Crucial EU-Israel meeting in Brussels on Trump’s announcement on Jerusalem
Sunday, 10 December 2017
Prime Minister Benjamin Netanyahu will visit Brussels on Monday where he will meet the Foreign Ministers of the EU member states at an informal breakfast to discuss the Middle East peace process and the bilateral relations between EU and Israel. The meeting will probably focus on Trump’s largely symbolic announcement last week where he recognized Jerusalem as the capital of Israel without clearly distinguishing between the Western and Eastern parts of the city and without presenting any peace plan. The announcement catered mainly for Trump’s Christian-evangelical supporters.
West Jerusalem has been Israel’s de facto capital since the establishment of the state and recognizing it as the Israeli capital is to state the obvious. East Jerusalem was captured by Israel in the six-day war in 1967 after Jordan entered the war and its status would have to be resolved in negotiations between Israel and the Palestinians.
Trump mentioned preparations to move the American embassy from Tel Aviv to Jerusalem but such a move can take several years. In the meantime he signed, like previous presidents have done, a waiver of the American law that requires the move. He also stressed that the status quo should be preserved in Jerusalem.
The issue of Jerusalem, however, is a powder keg which easily can be ignited and the announcement was seen by the Arab world as a provocation and a blow against the Palestinian aspirations of a state of their own with East Jerusalem as its capital.
The announcement prompted EU’s foreign policy chief Federica Mogherini last Thursday to express EU’s concerns and to repeat that the only realistic solution to the conflict between Israel and the Palestinians is based on two states with Jerusalem as the shared capital of both states.
While moderate Arab countries, which are expected to play a role in the peace process, expressed regret and bewilderment at Trump’s recognition of Jerusalem as Israel’s capital, Mogherini seems to have gone a step further when she said that his announcement “has the potential to send us backwards to even darker times than the ones we are already living in”.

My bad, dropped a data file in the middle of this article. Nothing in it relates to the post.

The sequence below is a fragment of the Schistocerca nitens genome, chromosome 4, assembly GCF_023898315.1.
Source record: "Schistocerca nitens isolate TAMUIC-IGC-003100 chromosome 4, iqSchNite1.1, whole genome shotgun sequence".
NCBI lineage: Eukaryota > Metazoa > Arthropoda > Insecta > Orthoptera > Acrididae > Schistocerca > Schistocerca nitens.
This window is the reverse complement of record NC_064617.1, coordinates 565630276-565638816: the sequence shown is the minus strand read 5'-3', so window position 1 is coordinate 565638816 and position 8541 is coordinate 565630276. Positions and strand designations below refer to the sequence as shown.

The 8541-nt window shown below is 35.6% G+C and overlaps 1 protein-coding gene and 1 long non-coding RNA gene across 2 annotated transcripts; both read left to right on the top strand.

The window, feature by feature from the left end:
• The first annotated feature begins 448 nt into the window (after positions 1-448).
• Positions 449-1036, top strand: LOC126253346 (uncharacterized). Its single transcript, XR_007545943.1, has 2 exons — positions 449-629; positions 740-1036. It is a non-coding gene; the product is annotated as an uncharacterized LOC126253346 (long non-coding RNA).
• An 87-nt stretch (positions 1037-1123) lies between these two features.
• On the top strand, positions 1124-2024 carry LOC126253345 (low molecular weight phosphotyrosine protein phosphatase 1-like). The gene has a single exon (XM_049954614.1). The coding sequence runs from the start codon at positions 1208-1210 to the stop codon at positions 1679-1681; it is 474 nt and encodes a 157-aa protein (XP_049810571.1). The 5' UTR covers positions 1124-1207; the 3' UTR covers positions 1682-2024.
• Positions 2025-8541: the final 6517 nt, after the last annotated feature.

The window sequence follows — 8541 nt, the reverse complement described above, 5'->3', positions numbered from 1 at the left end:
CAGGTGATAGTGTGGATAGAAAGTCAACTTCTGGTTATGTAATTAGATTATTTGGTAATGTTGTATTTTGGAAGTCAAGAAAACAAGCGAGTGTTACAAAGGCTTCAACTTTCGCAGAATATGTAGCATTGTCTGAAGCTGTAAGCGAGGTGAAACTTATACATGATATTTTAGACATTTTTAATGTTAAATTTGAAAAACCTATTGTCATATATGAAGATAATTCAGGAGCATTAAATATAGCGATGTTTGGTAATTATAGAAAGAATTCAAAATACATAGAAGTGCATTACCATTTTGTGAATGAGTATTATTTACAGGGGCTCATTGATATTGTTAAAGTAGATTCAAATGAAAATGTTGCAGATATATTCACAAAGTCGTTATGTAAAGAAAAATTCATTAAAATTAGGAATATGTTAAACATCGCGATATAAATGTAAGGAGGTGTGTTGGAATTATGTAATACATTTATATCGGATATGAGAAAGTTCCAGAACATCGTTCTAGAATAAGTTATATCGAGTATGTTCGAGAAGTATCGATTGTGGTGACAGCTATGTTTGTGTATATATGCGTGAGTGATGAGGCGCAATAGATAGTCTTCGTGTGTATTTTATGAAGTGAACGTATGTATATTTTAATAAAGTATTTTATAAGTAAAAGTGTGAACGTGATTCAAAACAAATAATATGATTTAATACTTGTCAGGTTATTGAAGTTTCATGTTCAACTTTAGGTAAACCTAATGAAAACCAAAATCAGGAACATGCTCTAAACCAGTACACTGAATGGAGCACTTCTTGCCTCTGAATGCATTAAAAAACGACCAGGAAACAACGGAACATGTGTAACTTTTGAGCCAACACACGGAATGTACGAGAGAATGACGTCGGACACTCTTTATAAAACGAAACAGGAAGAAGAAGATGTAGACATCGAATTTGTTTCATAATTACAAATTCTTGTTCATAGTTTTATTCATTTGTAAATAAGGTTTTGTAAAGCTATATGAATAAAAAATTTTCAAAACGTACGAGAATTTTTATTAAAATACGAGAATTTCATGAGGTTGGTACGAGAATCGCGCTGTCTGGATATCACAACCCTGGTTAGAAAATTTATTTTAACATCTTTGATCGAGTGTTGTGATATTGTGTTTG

She did not specify what she meant by “darker times” but might have referred to the risk of a new intifada. Violent protests in the West Bank and Gaza did indeed break out during the weekend, as every time Jerusalem is in limelight, but the likelihood that they will escalate to wide-spread intifada is estimated as low.
Mogherini declined to a respond to questions from The Brussels Times for an explanation or to elaborate on how EU intends to “engage even more with the parties and with regional and international partners” to relaunch the peace process and end the occupation, now when the US is not seen as an honest broker by the Palestinians.
Nor did the Israeli Prime Minister respond to any questions. He seemed to be in a combative mood when he left yesterday evening for a diplomatic mission to Europe, despite demonstrations in Tel Aviv which gathered tens of thousands of people calling for his resignation over allegations of corruption in the government.
Netanyahu stated that he ascribes great importance to Europe. “While I respect Europe, I am not prepared to accept a double standard from it. I hear voices from there condemning President Trump’s historic statement but I have not heard condemnations of the rockets fired at Israel or the terrible incitement against it.”
The diplomatic row over Trump’s announcement is not the only issue which risks souring the relations between the EU and Israel. The Israeli ministry of foreign affairs lashed out last Monday against EU ambassadors planning to visit a photo exhibition arranged by the Israeli human rights NGO B’Tselem and accused them of “spitting Israelis in their face”.
The Israeli reaction probably originates from the deputy minister of foreign affairs who recently was almost fired by Netanyahu after she alienated the American-Jewish community with her shocking opinions on its relations to Israel.
The exhibition “50 years” shows portraits of 50 Palestinians born in 1967, the year when the occupation of Palestinian territories started, and takes place in a warehouse in Yafo port in Tel Aviv. There is no violence in the photos. An accompanying photo book tells the personal story of those who were photographed, all hoping for a better future in peace and freedom.
B’Tselem means “in the image of” in Hebrew and refers to the Biblical creation story where mankind was created in the image of God. By showing the face of the “other” the exhibition aims at promoting understanding and empathy with those living under occupation their whole life.